An article in our current issue of Just Paint, Beauty and the Best: Wrestling with Changes in Williamsburg, discusses results of accelerated lightfast testing for 23 colors that, until recently, were all listed as having ASTM Lightfastness ratings of ‘NA’ – or ‘Not Applicable’ – since none of them had formally been tested and submitted for approval to the ASTM Subcommittee on Artists’ Paints. We are currently planning to share these test results with the ASTM Subcommittee in early 2016, with the hope of adding these pigments to the list of ones that have been officially evaluated. In the meantime, we have chosen to replace most of the NA ratings found on our labels, color charts, and brochures with a Golden assigned one based on ASTM D4303 test procedures. At least in this way artists will have some guidance on how lightfast a color might be while we wait for the ASTM process to be completed.
It is hard to summarize such broad testing within the space of a blog, so for those wanting to delve into the details more fully we would strongly encourage you to read through the entire article at JustPaint.org. What follows are simply some of the highlights drawn from that larger piece.
The first part of the article discusses a small group of colors that, for the time being at least, will remain NA. You can see a listing of those in the table below, along with some of the reasons for this decision given in the last column:
Next we walk readers through a large group of colors that completed their testing and ultimately will be submitted to ASTM, but in the interim are bring assigned a Golden lightfastness rating. As you will see, the vast majority of these ended up with a rating of Excellent, the equivalent of ASTM I, while even Van Dyke Brown did exceedingly well, coming in at Good, or the equivalent to ASTM II. Only three colors presented a difficult choice – Alizarin Yellow, Indian Yellow, and Alizarin Orange. All three contain a transparent version of PY83, a diarylide yellow that in its opaque form is among the most lightfast yellows available. However, based on the test results, this transparent version would need to be rated as Fair, or the equivalent of ASTM III, the same category as Alizarin Crimson. The difficulty we faced was deciding whether to keep these as-is or replace them with other more lightfast formulas that would draw on different pigments. In the process of searching for something, however, we quickly discovered there truly was no real substitute for the luminosity and sheer beauty these colors possessed. They are, in a very real sense, unique and offer a type of jewel-like glow that would be lost if they were not available. So, like Alizarin Crimson, we have decided to keep them as a part of the Williamsburg line, making sure artists continue to have access to them but with far better information being provided about their lightfastness.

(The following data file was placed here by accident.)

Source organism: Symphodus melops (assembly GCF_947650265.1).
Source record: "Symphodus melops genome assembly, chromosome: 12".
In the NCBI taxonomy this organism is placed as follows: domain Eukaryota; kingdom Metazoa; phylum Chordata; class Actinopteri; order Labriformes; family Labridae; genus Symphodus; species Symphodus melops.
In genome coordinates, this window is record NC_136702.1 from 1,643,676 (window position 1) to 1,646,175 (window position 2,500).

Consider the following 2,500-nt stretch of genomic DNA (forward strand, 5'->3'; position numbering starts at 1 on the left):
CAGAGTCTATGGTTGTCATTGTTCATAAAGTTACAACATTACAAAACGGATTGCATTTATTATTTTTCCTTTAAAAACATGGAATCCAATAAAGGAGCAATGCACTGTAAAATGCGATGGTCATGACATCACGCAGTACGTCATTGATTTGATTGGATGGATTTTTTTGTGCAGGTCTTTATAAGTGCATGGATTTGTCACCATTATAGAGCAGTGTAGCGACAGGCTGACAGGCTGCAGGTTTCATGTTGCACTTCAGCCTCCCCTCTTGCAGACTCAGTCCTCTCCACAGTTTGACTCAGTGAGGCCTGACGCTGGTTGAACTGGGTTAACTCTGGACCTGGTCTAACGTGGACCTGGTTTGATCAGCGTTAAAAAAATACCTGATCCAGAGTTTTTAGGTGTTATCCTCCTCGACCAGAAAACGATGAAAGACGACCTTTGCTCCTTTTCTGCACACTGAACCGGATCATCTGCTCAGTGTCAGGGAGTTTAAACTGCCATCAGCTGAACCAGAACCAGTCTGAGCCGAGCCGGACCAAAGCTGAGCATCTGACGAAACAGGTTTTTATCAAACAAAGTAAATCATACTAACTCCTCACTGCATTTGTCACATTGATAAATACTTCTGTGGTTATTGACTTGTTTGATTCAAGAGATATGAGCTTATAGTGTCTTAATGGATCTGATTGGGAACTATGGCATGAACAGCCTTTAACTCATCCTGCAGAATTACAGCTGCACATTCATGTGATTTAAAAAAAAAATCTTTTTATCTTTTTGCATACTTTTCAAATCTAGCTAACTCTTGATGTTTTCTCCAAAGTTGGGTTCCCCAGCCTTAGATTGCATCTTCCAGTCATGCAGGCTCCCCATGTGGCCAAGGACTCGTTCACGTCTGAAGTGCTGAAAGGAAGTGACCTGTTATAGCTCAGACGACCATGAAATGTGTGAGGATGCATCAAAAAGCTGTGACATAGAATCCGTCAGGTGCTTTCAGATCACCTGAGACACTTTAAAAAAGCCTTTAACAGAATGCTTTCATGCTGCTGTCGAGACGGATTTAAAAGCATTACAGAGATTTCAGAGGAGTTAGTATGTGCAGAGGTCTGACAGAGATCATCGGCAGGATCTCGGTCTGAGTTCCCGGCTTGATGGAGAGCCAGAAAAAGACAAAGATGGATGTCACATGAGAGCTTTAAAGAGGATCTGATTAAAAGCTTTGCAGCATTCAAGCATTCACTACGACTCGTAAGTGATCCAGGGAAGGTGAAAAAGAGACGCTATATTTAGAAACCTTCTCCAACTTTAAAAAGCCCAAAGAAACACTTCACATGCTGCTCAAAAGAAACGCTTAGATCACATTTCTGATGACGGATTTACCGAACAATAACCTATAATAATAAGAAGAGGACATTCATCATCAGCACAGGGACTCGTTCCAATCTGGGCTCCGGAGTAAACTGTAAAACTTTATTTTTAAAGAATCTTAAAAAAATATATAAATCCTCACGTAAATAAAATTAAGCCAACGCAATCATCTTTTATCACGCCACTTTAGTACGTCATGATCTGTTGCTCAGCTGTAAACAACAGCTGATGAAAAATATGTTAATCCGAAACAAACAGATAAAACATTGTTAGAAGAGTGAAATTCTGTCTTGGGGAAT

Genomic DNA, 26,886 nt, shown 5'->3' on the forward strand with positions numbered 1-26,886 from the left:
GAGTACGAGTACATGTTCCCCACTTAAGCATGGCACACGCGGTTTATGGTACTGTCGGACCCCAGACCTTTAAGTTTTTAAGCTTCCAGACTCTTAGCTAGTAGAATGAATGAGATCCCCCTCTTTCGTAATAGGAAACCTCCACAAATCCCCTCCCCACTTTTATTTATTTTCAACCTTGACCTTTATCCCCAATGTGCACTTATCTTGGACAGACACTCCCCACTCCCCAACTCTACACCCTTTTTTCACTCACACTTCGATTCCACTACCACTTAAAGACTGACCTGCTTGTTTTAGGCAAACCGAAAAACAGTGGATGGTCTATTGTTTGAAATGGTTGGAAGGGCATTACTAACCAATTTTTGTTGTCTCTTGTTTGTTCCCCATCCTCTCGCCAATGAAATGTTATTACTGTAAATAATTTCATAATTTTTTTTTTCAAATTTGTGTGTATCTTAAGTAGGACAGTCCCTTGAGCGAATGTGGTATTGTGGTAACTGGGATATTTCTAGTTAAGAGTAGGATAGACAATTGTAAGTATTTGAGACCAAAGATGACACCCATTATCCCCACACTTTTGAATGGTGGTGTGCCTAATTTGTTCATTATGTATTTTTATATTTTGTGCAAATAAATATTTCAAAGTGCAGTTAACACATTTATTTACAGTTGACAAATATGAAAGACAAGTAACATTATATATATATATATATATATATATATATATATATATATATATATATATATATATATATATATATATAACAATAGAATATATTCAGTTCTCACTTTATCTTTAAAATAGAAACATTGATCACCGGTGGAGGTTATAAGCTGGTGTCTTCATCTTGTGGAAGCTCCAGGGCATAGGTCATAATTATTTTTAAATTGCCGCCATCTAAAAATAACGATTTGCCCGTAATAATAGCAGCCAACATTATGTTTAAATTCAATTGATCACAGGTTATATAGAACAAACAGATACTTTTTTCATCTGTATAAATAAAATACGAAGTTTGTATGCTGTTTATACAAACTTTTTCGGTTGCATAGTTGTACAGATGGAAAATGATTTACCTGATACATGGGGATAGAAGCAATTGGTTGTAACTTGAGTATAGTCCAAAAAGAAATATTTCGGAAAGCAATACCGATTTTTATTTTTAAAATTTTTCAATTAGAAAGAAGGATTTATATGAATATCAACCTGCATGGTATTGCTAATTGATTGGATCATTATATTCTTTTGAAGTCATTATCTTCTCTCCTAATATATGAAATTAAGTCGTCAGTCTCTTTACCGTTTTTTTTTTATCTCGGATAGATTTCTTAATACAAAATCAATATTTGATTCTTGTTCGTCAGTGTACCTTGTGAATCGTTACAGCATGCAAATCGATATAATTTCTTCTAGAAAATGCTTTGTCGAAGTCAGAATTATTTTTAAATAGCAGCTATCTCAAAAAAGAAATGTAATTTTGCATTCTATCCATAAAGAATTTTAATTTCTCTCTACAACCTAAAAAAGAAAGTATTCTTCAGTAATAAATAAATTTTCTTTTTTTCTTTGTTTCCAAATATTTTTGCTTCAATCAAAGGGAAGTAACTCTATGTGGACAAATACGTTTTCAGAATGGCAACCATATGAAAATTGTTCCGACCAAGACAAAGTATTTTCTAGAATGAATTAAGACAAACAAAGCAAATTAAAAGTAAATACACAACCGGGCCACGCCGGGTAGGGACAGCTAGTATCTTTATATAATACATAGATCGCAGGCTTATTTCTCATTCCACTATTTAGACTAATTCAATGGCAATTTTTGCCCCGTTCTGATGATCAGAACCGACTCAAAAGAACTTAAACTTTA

The final group are colors we felt could truly be made with a new combination of pigments without sacrificing what made them important and special to begin with. In all six cases the lightfastness of the colors was dramatically improved:
And as you can see in the following image, the color shifts are often subtle, with Permanent Orange probably showing the greatest change, becoming warmer and more orange in the process.
In the end, we are aware that some of these changes might cause concerns about lightfastness or how the new blends will perform on the palette and in mixtures. In the long run, however, we also feel strongly that these decisions have put the Williamsburg line and legacy onto firmer footing while providing much more information to the artist. For addition details about all the test results, please go to the full article Beauty and the Best: Wrestling with Changes in Williamsburg. And if you have any questions, large or small, leave a comment or simply email email@example.com, or call 800-959-6543 / 607-847-6154.